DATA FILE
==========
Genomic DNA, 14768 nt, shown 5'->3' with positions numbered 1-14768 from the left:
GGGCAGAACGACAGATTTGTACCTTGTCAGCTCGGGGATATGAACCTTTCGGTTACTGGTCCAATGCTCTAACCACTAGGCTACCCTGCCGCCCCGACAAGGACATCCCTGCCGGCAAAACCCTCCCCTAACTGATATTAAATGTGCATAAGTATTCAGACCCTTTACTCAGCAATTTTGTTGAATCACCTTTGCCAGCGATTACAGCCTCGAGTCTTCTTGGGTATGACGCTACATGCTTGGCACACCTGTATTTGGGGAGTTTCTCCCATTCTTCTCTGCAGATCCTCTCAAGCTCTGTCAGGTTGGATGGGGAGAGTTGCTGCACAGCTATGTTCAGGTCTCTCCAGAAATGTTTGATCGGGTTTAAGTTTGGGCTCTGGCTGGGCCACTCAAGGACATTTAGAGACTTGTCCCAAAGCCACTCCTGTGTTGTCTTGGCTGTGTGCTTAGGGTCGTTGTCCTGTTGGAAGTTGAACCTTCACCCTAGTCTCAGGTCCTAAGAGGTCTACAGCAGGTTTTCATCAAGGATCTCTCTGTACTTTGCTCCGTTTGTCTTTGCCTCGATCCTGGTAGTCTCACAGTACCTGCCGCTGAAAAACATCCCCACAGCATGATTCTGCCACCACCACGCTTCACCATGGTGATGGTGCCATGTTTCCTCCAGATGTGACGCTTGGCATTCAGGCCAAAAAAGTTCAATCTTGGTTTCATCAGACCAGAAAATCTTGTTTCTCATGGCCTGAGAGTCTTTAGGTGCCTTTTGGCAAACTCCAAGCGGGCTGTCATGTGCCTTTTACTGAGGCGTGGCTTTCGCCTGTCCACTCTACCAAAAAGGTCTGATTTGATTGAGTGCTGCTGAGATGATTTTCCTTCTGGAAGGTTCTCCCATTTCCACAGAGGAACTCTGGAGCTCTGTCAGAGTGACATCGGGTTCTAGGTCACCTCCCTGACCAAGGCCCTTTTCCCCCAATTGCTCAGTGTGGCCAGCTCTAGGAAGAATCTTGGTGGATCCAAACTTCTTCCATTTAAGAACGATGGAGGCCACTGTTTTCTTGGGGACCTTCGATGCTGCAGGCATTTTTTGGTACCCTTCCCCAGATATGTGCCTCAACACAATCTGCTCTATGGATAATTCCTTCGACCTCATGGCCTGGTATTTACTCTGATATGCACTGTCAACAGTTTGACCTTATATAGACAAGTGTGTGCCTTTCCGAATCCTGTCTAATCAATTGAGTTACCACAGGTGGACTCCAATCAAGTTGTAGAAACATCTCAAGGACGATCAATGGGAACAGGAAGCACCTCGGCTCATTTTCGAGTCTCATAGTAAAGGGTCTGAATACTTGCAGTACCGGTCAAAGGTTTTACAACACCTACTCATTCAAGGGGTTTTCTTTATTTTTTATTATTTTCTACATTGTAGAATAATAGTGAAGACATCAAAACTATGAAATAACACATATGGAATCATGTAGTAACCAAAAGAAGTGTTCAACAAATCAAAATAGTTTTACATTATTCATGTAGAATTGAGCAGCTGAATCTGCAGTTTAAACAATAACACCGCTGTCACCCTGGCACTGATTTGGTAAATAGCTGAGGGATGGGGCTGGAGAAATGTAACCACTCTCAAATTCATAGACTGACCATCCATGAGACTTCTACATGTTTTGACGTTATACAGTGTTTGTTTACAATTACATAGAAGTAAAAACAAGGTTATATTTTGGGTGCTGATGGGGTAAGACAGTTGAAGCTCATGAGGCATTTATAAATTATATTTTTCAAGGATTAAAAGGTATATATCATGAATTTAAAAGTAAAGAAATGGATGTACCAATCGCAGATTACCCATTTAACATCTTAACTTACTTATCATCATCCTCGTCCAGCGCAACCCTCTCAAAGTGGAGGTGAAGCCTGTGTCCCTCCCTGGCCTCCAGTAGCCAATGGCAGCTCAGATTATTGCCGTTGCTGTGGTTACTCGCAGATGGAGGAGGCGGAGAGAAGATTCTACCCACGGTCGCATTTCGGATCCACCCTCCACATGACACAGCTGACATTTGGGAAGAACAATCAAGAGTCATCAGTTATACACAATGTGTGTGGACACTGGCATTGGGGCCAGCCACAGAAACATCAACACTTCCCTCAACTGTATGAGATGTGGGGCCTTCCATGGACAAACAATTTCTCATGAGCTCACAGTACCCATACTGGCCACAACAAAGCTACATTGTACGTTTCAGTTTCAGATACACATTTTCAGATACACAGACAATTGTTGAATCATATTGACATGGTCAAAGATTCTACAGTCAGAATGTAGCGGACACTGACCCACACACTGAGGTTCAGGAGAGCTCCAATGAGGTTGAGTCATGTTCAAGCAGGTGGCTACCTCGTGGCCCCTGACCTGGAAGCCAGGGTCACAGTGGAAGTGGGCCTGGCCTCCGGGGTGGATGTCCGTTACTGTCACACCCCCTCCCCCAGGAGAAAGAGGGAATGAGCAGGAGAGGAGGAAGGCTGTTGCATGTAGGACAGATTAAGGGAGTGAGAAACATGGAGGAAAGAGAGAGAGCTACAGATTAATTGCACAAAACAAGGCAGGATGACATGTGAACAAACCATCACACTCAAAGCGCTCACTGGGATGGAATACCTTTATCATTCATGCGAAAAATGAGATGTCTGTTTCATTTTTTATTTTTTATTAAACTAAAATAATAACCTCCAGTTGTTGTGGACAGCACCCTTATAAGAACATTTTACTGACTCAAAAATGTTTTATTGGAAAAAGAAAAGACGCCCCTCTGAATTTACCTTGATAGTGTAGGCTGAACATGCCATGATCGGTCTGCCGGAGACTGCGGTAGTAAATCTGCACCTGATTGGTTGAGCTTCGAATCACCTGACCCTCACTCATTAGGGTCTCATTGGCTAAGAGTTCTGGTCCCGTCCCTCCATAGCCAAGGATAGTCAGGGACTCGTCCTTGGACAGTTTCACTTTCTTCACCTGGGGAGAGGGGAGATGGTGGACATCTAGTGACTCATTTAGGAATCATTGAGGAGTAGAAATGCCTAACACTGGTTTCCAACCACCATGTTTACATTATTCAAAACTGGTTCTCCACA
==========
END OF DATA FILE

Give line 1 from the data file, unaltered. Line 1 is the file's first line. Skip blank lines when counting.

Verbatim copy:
Genomic DNA, 14768 nt, shown 5'->3' with positions numbered 1-14768 from the left: